The world of supply chain planning sometimes appears to us as a vast, ever-changing field of knowledge, with new concepts being introduced constantly. Recent additions to the vocabulary are terms like ‘telescopic digital twin’, ‘agile planning’, ‘resilient planning’, and ‘XAI’. But what do they mean? As a mathematician, I’m a big fan of clear definitions and simple examples to illustrate complex terms, and that’s what I’ll try to do here.
The first thing that should probably be clarified is that none of these terms refer to any specific technology. There isn’t one single algorithm behind XAI, for example, or one specific technology that generates resilient planning. They should rather be seen as underlying philosophies when it comes to the choice and design of planning technologies.
So, let’s say you are building a robot sidekick to help you manage your supply chain. After you’ve given it a cute face, little wheels to roll around on, and a good friend’s name like Ann, the first thing you might do is explain to it what your supply chain looks like. For that, your robot is going to need a digital supply chain twin. Gartner defines this as the following: “A ‘digital supply chain twin’ is a digital representation of the physical supply chain that can be used to create plans and make decisions”.* That means that inside the mighty robot brain, you’re going to construct a mental image of your supply chain, including all your plants, machines, transport lanes, as well as detailing how they interact and fit together.
But what makes a digital twin telescopic? If your robot is equipped with a telescopic digital twin, she can put information into context. For example, let’s say you’re asking Ann for her opinion on whether to open a plant in Pawnee, Indiana. She will then be able to look at the “big picture” of your supply chain and whether this decision makes sense, rather than getting caught up in the details.
Similarly, when you’re making decisions on a more detailed level, like the sequence of tasks on a machine for a given day, the telescopic digital twin allows Ann to zoom in on the information that is relevant to that decision. In practice, at OMP, this is done by modeling the supply chain using multiple interlinking digital twins corresponding to different planning layers and decision-making scopes.
Ann also always needs to be able to see all the changes in your supply chain. As Gartner puts it: “Any digital twin must be synchronized with the real world to be a twin, rather than just a model.”* This ties in with the concept of agile planning. Agility in planning refers to how easily changes to the supply chain can be picked up by the digital twin. If you tell Ann that you are adding a machine to one of your plants you don’t want her to say: “Hold up, that wasn’t there when you first explained the layout to me. Could you please explain your whole supply chain to me again?” Instead, you want her to quickly adapt the digital twin.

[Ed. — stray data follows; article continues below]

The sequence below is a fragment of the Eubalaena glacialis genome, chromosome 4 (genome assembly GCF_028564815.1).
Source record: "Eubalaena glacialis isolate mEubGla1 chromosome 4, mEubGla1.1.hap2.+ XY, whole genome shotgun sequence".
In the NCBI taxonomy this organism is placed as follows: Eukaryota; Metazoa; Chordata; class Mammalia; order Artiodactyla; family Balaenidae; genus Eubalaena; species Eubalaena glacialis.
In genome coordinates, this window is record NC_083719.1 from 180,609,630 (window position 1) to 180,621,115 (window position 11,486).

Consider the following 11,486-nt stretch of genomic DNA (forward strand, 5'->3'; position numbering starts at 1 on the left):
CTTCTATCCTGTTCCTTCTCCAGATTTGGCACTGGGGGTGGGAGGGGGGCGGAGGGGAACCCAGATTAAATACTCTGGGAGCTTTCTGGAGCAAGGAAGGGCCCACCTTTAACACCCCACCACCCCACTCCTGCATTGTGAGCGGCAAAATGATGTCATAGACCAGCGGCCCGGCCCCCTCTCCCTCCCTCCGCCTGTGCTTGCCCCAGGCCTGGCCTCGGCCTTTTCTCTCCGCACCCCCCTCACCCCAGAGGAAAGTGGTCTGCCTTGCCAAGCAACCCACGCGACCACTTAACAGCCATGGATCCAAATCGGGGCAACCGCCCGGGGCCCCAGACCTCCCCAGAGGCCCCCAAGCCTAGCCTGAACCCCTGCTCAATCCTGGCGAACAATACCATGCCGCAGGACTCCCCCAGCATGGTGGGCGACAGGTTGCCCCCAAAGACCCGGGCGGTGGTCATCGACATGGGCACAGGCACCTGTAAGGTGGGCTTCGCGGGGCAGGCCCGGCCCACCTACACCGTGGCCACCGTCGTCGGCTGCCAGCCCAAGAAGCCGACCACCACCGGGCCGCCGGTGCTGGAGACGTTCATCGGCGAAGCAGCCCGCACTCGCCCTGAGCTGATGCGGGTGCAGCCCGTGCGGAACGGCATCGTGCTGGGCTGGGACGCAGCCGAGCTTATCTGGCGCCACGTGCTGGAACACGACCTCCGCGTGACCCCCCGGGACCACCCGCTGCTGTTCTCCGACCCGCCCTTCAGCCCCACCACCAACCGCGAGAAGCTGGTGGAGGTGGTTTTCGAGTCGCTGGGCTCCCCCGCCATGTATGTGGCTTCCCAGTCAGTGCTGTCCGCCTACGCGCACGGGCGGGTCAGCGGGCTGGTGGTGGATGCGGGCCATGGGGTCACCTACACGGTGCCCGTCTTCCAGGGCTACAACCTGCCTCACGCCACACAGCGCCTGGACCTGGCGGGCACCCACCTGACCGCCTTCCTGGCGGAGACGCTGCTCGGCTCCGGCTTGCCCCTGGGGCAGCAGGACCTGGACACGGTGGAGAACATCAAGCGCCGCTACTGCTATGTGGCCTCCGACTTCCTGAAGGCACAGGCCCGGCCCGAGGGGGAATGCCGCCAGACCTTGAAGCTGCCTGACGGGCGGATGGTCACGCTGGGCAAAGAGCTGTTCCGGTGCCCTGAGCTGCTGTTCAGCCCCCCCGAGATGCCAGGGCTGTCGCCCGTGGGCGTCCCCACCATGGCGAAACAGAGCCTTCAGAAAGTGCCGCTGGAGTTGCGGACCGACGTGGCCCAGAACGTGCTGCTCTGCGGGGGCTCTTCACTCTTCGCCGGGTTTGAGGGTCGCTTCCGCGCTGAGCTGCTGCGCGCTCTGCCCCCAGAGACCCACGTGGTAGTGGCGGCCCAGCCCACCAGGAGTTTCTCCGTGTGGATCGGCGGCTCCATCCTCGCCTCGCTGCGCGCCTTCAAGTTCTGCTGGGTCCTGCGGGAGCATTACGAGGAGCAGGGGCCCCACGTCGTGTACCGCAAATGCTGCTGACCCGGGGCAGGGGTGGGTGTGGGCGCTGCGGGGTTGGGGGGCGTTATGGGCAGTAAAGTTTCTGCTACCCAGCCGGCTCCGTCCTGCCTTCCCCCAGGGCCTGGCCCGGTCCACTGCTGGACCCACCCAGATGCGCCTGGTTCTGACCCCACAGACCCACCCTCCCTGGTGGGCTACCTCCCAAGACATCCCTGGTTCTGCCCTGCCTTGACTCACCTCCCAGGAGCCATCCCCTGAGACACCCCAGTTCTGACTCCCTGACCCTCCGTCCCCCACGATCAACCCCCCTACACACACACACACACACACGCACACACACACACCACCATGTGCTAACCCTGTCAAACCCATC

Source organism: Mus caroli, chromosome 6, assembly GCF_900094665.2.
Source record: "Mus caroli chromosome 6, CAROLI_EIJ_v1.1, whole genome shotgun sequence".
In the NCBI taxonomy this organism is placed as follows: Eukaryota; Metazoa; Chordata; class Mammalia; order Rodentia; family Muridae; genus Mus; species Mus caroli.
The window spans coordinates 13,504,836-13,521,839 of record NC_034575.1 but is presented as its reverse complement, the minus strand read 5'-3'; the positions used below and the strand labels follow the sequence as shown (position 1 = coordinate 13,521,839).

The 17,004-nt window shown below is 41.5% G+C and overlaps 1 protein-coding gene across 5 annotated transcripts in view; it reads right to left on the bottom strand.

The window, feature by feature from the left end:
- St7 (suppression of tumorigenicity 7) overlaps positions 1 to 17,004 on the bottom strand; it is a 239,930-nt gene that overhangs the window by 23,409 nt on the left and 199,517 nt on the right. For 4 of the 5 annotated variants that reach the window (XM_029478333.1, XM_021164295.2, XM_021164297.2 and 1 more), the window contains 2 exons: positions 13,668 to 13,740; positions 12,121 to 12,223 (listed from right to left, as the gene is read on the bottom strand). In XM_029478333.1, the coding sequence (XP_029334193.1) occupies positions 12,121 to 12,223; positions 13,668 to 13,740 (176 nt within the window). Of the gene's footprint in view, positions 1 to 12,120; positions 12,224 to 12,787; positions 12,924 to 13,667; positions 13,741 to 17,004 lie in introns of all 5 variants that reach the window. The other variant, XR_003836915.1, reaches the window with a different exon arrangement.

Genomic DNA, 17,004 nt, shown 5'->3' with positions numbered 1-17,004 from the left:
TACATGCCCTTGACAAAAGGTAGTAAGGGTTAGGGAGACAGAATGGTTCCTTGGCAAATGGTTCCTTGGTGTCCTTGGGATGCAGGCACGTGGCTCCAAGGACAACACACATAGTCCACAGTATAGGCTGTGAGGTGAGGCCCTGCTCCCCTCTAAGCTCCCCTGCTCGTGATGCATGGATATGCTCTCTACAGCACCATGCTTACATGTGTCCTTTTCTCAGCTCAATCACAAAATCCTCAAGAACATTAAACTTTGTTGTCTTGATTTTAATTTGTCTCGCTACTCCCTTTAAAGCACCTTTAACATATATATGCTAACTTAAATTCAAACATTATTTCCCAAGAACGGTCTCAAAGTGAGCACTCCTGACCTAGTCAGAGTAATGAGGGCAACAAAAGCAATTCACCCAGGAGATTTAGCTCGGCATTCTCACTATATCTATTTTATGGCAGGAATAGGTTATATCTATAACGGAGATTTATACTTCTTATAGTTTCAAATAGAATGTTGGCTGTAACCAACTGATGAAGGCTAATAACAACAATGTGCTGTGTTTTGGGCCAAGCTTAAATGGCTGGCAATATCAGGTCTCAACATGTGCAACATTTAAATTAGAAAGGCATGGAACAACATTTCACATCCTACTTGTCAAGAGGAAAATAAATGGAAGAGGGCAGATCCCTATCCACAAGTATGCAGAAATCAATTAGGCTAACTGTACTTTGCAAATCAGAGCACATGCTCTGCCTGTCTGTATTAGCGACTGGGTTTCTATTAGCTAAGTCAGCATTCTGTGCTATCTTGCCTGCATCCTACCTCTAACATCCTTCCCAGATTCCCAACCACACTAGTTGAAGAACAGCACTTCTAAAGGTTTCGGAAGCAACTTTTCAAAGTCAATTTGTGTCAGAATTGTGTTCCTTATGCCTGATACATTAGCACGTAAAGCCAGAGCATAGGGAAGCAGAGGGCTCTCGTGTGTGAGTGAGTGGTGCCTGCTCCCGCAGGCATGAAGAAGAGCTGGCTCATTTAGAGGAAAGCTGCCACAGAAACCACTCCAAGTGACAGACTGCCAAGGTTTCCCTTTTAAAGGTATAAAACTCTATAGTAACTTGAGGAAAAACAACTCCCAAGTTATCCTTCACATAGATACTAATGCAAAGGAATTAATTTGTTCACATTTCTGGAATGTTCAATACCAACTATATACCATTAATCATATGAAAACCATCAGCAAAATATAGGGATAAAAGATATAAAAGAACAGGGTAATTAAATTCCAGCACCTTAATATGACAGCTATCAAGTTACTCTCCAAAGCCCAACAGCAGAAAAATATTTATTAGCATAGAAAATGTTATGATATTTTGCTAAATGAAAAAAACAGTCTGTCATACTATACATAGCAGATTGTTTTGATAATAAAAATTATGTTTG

Some planning systems take this concept even further, allowing the system to dynamically detect inaccuracies in the digital twin and suggest appropriate changes to the model. At OMP our continuous data improvement track, abbreviated to CDI, is a digital twin that adapts itself to fit the data more accurately. For example, it uses machine learning techniques to calculate and change machine rates based on production data.
Now that Ann knows what your supply chain looks like, you want her to make suggestions on what planning decisions you should take. For that, you equip her with smart solver algorithms and AI technology. Resilient planning means that these algorithms are designed in such a way that disruptions to the supply chain or unexpected changes don’t have a massive effect on the resulting plan. In our example, this basically makes sure Ann isn’t too skittish, and that she doesn’t want to completely overhaul her plan once something unexpected happens. In practice, this is achieved using a combination of forecasting and data analysis methods to try to predict these disruptions as well as allowing the algorithm to place buffers to dampen their effects.
Let’s say Ann has computed an optimal, resilient plan - for example, she tells you that you should open that plant in Pawnee. You might wonder how she got to that conclusion. When you ask her, you don’t want her to reply “Cause. Just trust me.” This is where XAI comes in. An acronym for explainable artificial intelligence, XAI is the idea that advanced algorithms should come with a set of tools that allow them to explain themselves. Ann could do this, for example, by putting the abstract calculations of her algorithms back into the decision-making context that you understand.
This also shows how interconnected these ideas are. For XAI to work, the system needs to be aware of the planning scope and context, therefore it needs to have a telescopic digital twin. For the plan to be resilient, the underlying digital twin needs to be agile. Each of these concepts needs to be kept in mind when designing an effective system, to make sure it can be the sidekick you deserve. The Robin to your Batman, the KITT to your Knight Rider, the Ann to your Leslie.
Ioana is a consultant in the Solver team. There, she primarily works on the advanced S&OP solver and collaborates closely with project teams to ensure customers get the most out of OMP’s vast solver offering. She is passionate about mathematics and dislikes writing her own biography.